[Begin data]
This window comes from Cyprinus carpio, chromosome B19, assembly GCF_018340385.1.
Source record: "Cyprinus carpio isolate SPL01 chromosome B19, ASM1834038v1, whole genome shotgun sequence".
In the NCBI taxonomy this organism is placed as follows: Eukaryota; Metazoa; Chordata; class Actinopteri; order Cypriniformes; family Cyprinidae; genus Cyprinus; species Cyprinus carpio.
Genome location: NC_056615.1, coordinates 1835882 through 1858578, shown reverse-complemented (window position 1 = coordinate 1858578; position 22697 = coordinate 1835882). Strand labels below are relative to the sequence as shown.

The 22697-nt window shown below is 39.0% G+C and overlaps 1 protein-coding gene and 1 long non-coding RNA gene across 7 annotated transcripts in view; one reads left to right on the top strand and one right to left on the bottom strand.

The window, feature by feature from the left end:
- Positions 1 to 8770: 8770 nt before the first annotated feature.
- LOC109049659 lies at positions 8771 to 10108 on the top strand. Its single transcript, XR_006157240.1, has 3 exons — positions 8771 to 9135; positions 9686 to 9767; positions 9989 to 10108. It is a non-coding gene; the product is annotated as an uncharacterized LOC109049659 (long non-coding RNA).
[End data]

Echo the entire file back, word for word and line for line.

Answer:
This window comes from Cyprinus carpio, chromosome B19, assembly GCF_018340385.1.
Source record: "Cyprinus carpio isolate SPL01 chromosome B19, ASM1834038v1, whole genome shotgun sequence".
In the NCBI taxonomy this organism is placed as follows: Eukaryota; Metazoa; Chordata; class Actinopteri; order Cypriniformes; family Cyprinidae; genus Cyprinus; species Cyprinus carpio.
Genome location: NC_056615.1, coordinates 1835882 through 1858578, shown reverse-complemented (window position 1 = coordinate 1858578; position 22697 = coordinate 1835882). Strand labels below are relative to the sequence as shown.

The 22697-nt window shown below is 39.0% G+C and overlaps 1 protein-coding gene and 1 long non-coding RNA gene across 7 annotated transcripts in view; one reads left to right on the top strand and one right to left on the bottom strand.

The window, feature by feature from the left end:
- Positions 1 to 8770: 8770 nt before the first annotated feature.
- LOC109049659 lies at positions 8771 to 10108 on the top strand. Its single transcript, XR_006157240.1, has 3 exons — positions 8771 to 9135; positions 9686 to 9767; positions 9989 to 10108. It is a non-coding gene; the product is annotated as an uncharacterized LOC109049659 (long non-coding RNA).